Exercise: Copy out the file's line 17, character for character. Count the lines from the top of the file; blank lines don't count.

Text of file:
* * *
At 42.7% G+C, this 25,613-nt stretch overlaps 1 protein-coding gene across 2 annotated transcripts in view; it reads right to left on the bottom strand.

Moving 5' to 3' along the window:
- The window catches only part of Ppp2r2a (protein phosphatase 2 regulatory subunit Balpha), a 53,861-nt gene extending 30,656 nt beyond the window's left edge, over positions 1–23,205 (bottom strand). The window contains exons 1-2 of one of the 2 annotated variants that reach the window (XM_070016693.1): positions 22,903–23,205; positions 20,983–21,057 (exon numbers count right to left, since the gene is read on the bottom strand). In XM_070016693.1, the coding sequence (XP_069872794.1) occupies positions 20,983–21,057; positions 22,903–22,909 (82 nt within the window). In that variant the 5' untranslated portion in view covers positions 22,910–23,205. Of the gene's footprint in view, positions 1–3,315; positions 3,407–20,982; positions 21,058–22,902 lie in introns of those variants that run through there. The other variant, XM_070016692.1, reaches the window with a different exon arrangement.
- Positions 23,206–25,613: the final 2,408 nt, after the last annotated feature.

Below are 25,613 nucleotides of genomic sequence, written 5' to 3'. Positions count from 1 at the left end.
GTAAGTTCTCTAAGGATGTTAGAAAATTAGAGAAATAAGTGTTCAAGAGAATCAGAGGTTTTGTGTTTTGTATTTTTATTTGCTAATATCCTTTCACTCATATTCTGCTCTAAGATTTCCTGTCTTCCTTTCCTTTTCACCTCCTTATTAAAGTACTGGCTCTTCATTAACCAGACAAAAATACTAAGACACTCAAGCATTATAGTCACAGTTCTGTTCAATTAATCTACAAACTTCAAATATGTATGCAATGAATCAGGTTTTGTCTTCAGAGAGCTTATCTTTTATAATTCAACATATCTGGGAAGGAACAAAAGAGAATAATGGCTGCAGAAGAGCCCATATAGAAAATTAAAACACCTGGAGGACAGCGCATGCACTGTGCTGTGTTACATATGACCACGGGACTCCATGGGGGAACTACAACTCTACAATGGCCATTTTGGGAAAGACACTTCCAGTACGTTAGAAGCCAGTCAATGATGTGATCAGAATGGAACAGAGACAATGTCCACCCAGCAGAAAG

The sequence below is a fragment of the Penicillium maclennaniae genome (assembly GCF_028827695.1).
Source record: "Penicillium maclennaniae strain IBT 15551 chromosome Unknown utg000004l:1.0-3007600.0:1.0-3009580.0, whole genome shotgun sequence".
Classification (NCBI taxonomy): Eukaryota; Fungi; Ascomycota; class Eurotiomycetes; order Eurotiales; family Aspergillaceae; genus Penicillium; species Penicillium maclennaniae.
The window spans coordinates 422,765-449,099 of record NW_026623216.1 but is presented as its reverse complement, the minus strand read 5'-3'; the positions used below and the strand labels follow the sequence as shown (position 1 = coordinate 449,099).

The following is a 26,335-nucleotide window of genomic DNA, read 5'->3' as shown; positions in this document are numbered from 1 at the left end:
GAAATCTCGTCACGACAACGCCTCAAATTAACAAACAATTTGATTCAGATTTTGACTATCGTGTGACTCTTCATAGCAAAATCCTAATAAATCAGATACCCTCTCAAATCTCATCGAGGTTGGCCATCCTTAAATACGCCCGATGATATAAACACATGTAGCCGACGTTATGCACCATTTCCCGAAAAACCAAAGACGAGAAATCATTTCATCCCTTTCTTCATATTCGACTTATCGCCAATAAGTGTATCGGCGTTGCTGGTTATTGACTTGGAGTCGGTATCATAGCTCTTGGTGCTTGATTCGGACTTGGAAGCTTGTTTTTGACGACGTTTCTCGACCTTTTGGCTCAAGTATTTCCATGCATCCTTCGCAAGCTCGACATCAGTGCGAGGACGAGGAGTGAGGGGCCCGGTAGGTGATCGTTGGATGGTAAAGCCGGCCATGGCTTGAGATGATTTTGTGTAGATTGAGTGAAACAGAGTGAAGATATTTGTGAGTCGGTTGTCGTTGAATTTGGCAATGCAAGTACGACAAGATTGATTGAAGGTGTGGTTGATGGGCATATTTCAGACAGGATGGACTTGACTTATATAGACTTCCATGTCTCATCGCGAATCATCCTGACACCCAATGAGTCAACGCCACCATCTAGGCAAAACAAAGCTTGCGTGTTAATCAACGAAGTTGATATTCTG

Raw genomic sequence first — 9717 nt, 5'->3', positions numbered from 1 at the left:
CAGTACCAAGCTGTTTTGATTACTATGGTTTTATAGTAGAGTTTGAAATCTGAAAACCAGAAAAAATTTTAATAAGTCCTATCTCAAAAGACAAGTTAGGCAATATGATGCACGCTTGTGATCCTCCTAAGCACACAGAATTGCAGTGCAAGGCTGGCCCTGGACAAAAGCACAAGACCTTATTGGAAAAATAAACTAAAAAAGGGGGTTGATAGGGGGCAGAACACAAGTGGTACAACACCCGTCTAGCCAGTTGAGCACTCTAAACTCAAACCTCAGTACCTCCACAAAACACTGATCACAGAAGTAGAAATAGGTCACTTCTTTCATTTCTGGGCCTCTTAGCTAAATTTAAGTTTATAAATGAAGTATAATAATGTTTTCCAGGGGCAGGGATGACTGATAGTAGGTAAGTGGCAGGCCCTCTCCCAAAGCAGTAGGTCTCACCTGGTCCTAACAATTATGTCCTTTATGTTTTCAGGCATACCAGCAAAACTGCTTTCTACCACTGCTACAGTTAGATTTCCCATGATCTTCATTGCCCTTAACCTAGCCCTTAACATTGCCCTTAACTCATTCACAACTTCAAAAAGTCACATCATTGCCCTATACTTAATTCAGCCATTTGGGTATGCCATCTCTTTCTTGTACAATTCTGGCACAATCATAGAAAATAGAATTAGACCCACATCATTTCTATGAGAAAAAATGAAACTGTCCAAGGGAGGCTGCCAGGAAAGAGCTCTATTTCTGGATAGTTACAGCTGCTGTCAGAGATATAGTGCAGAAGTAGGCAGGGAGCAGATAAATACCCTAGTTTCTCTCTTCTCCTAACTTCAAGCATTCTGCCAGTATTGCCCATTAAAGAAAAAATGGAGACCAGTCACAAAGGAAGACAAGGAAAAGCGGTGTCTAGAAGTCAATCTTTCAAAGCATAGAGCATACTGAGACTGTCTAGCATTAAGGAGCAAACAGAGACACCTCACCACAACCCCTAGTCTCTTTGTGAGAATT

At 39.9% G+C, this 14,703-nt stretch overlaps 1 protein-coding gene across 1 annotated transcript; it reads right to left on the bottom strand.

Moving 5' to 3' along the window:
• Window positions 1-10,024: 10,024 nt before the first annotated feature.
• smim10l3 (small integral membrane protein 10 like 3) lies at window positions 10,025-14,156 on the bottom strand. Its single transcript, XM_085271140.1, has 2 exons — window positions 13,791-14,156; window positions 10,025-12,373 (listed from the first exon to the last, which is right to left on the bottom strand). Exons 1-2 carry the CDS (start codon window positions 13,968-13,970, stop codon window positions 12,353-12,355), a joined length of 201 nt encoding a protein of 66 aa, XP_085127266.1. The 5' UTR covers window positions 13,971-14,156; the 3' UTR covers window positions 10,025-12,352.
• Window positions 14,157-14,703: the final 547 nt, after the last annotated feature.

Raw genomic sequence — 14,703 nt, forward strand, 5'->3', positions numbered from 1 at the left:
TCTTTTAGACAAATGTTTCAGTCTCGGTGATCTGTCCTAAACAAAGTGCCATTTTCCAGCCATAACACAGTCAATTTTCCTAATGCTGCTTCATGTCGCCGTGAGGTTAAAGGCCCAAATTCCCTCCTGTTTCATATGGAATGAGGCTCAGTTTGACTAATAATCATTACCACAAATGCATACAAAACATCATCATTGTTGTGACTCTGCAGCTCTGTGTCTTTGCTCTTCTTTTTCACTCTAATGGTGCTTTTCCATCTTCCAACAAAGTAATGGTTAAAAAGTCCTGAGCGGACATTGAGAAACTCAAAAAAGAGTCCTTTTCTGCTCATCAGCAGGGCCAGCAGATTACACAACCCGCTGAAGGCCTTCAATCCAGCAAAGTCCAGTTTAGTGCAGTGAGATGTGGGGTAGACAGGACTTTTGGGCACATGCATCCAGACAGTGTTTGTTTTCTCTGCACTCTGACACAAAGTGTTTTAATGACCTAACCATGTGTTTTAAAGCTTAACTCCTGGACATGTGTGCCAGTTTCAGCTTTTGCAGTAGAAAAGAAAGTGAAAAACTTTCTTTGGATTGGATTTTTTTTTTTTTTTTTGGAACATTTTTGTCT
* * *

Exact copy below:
• Window positions 1-10,024: 10,024 nt before the first annotated feature.